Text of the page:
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The Terrestrisuchus can best be described as a lizard-like land crocodile. It is a tetrapod and a crocodylomorph. They grew to be approximately 0.75 to 1 meter long and had an average weight of 15 kilograms. They were found in the Late Triassic period (Revolvy). The first Terrestrisuchus was found by P. J. Crush in 1984 in Wales (FossilWorks). It had legs that were fairly long and that did not support the body from the sides but underneath. It is a digitigrade, which means that it walks on its toes.
It has been debated and questioned that the Terrestrisuchus is just the adolescent form of the Saltoposuchus (Prehistoric Wildlife, 2011).
Comparing the legs of the Terrestrisuchus to other similar-looking modern-day bone structures, it appears that the legs must have been used to run and gallop. The Terrestrisuchus was a brisk and limber predator of small organisms (Prehistoric WIldlife, 2011).
Because the limbs were positioned directly beneath the body, we can conclude that the legs worked as pairs for galloping.
Modern crocodiles are known to use paired walking, pseudo-galloping (Revolvy).
Figure 2: The bone structure of the Terrestrisuchus compared to other bone structures of modern creatures such as a greyhound. Notice how the leg structure is similar (Lyell Collection Geological Society Publications, 2013)(ArtGraphica, 2017).
The Saltoposuchus is very similar to the Terrestrisuchus. It is like a small theropod (beast-footed) dinosaur. The long hind legs would have allowed it to cover more distance with each stride. It had small teeth that were adapted for capturing small vertebrates as prey (Prehistoric WIldlife, 2011).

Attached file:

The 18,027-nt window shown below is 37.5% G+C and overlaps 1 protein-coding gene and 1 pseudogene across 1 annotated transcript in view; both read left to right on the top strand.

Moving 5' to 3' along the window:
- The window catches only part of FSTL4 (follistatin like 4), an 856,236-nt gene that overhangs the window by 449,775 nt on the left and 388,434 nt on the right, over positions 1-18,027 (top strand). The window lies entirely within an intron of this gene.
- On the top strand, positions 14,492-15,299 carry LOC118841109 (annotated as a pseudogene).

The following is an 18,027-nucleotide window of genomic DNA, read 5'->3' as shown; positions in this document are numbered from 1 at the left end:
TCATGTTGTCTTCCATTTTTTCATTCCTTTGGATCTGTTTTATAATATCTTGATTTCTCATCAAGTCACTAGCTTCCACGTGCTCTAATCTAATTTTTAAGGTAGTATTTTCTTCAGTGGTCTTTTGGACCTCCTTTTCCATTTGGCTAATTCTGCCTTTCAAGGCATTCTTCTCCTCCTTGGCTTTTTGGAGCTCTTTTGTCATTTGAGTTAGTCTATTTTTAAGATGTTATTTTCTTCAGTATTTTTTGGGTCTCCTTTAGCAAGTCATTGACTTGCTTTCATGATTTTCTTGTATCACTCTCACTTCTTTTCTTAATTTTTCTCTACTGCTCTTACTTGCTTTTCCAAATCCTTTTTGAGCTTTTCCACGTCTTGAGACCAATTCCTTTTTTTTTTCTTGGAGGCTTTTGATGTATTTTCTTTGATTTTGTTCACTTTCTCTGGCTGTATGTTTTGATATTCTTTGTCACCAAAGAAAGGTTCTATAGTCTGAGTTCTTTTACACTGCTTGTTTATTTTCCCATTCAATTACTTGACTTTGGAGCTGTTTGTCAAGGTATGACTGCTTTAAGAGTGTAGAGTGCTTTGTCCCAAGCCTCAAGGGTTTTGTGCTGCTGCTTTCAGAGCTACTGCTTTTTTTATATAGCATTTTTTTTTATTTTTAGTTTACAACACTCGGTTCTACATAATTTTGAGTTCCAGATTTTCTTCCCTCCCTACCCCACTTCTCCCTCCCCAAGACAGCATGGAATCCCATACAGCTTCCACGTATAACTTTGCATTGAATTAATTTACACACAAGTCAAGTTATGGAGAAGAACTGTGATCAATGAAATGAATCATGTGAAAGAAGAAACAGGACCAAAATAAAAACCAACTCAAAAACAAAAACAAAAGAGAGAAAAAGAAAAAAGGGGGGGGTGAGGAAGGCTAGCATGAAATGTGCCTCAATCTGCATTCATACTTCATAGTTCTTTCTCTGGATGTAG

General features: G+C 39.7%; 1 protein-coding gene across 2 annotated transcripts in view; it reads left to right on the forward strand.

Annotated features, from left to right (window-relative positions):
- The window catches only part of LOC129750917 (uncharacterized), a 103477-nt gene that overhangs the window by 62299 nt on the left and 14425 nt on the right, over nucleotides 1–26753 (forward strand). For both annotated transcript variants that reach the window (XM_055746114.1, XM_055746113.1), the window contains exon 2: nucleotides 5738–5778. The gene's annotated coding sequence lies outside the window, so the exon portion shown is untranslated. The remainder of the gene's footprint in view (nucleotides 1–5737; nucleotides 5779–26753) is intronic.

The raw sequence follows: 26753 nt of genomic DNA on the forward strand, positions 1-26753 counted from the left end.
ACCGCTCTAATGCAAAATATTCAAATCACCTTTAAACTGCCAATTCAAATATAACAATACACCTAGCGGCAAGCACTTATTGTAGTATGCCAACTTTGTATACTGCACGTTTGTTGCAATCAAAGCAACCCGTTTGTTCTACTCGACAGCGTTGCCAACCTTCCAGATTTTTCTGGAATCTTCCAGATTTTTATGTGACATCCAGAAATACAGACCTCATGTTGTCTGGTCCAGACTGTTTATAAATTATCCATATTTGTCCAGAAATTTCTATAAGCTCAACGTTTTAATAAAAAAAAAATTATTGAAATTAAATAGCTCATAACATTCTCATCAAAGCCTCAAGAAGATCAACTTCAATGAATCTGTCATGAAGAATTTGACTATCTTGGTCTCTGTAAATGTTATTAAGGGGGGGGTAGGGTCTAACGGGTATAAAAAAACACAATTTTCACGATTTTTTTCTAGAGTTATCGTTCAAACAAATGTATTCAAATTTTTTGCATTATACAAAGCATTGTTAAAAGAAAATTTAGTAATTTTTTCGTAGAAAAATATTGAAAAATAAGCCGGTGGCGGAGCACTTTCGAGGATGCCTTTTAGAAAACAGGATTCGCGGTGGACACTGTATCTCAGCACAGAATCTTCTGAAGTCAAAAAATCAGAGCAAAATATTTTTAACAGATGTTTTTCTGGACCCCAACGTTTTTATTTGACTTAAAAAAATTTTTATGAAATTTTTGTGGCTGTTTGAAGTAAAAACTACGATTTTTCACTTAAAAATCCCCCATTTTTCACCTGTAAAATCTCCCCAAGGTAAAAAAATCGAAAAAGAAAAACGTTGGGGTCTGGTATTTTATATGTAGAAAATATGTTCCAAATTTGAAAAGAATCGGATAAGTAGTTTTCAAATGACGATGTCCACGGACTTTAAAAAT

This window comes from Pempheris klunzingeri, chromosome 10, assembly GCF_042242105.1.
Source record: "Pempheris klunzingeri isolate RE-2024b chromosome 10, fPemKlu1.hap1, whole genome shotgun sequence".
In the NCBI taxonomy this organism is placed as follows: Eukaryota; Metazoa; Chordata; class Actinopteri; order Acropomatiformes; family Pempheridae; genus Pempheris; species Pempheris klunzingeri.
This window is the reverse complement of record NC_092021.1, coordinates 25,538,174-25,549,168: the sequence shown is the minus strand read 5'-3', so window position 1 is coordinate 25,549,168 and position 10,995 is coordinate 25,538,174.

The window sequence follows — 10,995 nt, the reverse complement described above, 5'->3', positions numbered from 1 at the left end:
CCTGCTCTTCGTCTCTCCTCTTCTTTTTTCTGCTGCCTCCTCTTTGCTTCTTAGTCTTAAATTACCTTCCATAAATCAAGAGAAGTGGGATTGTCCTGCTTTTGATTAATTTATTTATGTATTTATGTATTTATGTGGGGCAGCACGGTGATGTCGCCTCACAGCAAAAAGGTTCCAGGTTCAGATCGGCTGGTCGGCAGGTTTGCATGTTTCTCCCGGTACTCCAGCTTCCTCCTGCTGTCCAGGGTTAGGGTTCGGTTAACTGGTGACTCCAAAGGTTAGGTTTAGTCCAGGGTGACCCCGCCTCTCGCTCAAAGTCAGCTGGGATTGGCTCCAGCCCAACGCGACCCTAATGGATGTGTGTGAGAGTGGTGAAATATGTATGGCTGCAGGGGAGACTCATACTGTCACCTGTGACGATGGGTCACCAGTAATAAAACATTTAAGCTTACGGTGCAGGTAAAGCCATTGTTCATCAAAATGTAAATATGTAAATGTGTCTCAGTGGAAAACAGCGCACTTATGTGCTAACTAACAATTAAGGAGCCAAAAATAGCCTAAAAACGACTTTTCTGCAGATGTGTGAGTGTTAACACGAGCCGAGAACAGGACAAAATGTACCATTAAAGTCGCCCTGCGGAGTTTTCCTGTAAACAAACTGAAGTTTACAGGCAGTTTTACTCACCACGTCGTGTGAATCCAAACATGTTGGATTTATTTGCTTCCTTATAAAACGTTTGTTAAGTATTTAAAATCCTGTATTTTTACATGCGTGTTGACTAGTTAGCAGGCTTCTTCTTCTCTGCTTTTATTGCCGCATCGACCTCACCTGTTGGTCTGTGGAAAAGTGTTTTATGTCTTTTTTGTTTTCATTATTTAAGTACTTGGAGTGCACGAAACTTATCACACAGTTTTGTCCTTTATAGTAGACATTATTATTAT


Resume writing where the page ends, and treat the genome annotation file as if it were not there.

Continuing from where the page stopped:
Each of these crocodylomorphs has been considered bipedal. “The Terrestrisuchus had a smaller skull and longer neck but was otherwise virtually identical to Scleromochlus. (The Pterosaur Heresies, 2011)
The quadratojugal is parallel-sided and the squamosal lacks a descending process. A hard secondary palate is formed by the maxillae and premaxillae. A fenestra pseudorotundum is present but the pterygoids were not sutured to the braincase. The Eustachian tubes were ramified. A prearticular is present. The teeth are recurved, flattened, and bear serrations. The ischium projects posteriorly and the pubis, bearing an obturator foramen, borders the open acetabulum. The posteroventrally extended coracoid joins the ossified dorsal vertebrae are primitive. A paired row of leaf-shaped dorsal skutes was present. The earliest crocodiles are placed in three suborders—Protosuchia, phenosuchia, and Triassolestia. (Crush, P.J. 1984)
In 1984, Crush created a complete skeleton of the Terrestrisuchus. The elements came from a fissure fill and needed to be reassembled as if they were puzzle pieces. Crush (Fig.4) put the hand together with a small thumb, similar to a human hand.”(The Pterosaur Heresies, 2011)